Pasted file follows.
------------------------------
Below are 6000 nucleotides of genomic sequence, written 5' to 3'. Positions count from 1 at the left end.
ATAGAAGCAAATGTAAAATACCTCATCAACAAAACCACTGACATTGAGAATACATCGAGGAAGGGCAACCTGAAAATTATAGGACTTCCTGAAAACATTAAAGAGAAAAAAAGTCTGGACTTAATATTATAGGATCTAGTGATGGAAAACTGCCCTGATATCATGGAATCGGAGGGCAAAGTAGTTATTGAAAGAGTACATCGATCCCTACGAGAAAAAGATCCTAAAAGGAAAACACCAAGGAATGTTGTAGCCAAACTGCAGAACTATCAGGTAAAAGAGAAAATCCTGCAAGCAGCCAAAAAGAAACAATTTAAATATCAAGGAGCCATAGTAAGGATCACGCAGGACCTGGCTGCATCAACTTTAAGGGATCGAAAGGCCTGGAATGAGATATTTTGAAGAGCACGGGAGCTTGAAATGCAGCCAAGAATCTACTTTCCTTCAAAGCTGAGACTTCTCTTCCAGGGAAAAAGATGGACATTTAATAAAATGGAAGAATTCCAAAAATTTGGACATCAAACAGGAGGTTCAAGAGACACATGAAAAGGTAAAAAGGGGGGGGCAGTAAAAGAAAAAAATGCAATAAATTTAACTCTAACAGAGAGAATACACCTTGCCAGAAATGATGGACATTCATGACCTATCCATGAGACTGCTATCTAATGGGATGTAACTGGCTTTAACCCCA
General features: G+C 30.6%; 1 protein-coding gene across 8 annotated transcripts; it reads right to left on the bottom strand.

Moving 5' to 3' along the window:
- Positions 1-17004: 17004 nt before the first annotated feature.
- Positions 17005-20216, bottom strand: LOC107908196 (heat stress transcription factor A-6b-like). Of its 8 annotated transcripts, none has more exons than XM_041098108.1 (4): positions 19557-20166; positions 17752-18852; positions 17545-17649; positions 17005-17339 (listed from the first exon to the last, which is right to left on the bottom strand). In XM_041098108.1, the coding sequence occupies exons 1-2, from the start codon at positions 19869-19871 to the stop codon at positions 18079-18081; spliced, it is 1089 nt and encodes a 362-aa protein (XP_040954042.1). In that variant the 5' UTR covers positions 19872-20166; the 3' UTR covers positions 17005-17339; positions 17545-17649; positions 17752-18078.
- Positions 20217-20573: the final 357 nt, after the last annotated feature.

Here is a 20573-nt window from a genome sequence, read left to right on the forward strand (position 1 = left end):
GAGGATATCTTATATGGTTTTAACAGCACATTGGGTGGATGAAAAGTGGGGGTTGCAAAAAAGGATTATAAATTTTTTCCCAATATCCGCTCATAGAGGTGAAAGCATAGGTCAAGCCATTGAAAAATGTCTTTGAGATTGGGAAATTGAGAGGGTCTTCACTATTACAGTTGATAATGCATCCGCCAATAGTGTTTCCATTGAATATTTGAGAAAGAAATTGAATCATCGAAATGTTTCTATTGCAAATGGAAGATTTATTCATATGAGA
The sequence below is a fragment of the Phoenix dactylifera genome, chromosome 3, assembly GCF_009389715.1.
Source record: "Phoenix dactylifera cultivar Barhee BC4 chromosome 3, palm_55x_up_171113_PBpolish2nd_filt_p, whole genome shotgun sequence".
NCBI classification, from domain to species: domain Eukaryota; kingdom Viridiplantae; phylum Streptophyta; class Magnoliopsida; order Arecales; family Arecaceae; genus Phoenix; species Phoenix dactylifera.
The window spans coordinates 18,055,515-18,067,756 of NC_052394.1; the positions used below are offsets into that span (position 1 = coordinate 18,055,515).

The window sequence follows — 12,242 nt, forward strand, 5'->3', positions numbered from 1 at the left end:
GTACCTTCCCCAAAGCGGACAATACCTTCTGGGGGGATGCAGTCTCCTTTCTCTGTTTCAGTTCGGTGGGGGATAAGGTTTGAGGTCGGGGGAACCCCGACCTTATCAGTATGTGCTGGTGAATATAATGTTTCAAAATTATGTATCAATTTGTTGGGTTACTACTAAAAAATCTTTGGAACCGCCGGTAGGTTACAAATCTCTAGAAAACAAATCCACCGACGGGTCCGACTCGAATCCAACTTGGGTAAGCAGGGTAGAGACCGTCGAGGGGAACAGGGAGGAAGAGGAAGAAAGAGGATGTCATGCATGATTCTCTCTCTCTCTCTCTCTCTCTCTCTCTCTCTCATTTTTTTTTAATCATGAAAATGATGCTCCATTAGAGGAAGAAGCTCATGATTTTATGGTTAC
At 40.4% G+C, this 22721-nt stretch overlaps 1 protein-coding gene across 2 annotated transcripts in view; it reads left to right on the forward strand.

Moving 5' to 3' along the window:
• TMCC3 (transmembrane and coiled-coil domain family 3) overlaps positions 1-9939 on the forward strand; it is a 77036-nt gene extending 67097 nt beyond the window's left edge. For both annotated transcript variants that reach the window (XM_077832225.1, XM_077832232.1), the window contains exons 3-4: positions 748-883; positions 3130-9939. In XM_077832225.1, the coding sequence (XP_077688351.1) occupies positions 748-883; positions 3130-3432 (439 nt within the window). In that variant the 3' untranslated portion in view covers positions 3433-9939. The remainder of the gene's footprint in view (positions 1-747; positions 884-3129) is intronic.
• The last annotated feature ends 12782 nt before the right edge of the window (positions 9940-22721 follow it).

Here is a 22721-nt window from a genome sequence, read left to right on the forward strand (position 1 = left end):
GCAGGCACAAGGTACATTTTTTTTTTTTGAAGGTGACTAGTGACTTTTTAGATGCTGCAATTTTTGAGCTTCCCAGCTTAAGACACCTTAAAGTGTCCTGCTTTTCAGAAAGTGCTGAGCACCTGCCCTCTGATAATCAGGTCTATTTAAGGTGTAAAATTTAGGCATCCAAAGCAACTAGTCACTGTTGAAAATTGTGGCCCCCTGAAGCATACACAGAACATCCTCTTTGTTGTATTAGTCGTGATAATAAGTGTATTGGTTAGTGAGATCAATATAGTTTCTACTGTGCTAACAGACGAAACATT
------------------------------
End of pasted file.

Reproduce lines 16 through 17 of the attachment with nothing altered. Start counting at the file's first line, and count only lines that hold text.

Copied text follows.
At 40.4% G+C, this 22721-nt stretch overlaps 1 protein-coding gene across 2 annotated transcripts in view; it reads left to right on the forward strand.

Moving 5' to 3' along the window: